1759: The Year Britain Became Master of the World

Jeremy Black | Published in History Today

1759: The Year Britain Became Master of the World
Frank McLynn
Jonathan Cape   432 pp.   £20 
ISBN  0-224-06245-X

In a characteristically well-written work, Frank McLynn takes on the difficult task of saying something new about 1759. He does so by prefacing his chapters, which are organised round the campaigning of the year, with discussions of aspects that are apt to be neglected beneath the din of drums and trumpets. Thus the chapter on Pitt and the West Indies begins with a discussion of Swedenborg, who in 1759 greatly enhanced his reputation as a clairvoyant by describing a fire in Stockholm; and then moves on via Jung, Hume, and the beliefs of ‘primitive people’ to mention slaves and voodoo. And thus to the West Indies. Similarly, the chapter on Canada begins with a section briefly discussing, or at least mentioning, Hume, Burke, Freud, Sartre, Voltaire, Sterne and Johnson, in order to consider landscape, and then the Canadian sublime. India comes via Johnson, whose Rasselas appeared that year, and Lagos Bay via a longer preface on Charles Edward Stuart, John Holker, the Jacobite economist Sir James Stewart, Hume, histories of Britain, and Adam Smith.

I found this invigorating, and at times fascinating, but others may feel confused, and there is a marked tension in the book between the attempt to write an account of how Britain became the world empire and the wider history of 1759. McLynn is good on counterfactuals, and is also clear on consequences. He argues: no 1759, no victory in the Seven Years’ War; no victory in North America, no expansionist British Empire, no breakaway colonies and therefore, conceivably, no United States of America. Thus, 1759 becomes the hinge on which all of world history turned.

This of course is not an original argument, and nor indeed is the discussion of the Seven Years’ War as the first ‘world war’. The victories of 1759 were clearly important but cannot be abstracted from a wider context. McLynn claims that victory at Plassey (1757) and the capture of Pondicherry (1761) ‘delivered all of eastern India to the triumphant East India Company’, which would have been news to the East India Company’s troops fighting hard to win victory at Patna and Buxar in 1764. As McLynn himself notes, the French were briefly victorious outside Quebec in 1760. In 1762, Spain entered the war on France, unsuccessfully so, but that was not inevitable. Furthermore, the success won in the Seven Years’ War had subsequently to be defended: in the War of American Independence and later in the French Revolutionary and Napoleonic Wars. Triumph in the Seven Years’ War helped ensure a better position for later conflicts, but the latter had to be waged before the British became, as McLynn puts it, ‘masters of the world’, a term that would have made no sense to the Qianlong emperor of China whose alliance the British fruitlessly sought in the 1790s.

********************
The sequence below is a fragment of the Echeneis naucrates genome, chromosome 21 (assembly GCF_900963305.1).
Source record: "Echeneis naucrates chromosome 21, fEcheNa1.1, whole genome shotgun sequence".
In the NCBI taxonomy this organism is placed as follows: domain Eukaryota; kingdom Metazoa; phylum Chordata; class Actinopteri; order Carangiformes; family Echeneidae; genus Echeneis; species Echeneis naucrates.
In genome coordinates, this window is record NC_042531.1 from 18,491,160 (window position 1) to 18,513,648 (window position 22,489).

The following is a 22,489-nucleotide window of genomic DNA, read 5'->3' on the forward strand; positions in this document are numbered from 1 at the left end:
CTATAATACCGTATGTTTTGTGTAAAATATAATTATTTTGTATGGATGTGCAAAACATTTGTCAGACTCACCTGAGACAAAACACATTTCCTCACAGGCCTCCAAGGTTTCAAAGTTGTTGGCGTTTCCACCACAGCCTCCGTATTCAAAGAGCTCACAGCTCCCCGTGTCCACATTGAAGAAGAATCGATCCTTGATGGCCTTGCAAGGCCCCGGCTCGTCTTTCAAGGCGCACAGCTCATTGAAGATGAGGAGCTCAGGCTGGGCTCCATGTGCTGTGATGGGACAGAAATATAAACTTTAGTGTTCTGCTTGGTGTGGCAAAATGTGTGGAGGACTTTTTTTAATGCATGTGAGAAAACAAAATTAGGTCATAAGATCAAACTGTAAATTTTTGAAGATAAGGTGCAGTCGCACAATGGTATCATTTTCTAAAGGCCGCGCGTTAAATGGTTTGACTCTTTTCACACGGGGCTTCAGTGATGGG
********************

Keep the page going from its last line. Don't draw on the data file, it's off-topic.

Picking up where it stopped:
There are of course other questions to consider about turning points. How far does one allow for preparations: was the crucial step in the conquest of Canada not the seizure of Quebec in 1759 nor its defence in 1760 and the subsequent advance on Montreal, but, rather, the capture of Louisbourg in 1758? and so on. McLynn’s book raises many stimulating questions. His work is also full of interesting details. For example, when the first British troops entered Quebec, there were no reprisals, no incidents of looting, and no atrocities. This was because Brigadier George Townshend knew that it was vital to secure the cooperation of a civilian population that could not be held down indefinitely by force.

McLynn is most interesting when he ranges widely to consider subjects other than the struggle between Britain and France. The idea of taking a year and writing about developments then around the world is not new, but, judged by his prefaces, McLynn is well placed to try this genre.

  • Jeremy Black is the author of Kings, Nobles and Commoners: States and Societies in Early Modern Europe (I.B. Tauris, 2004).
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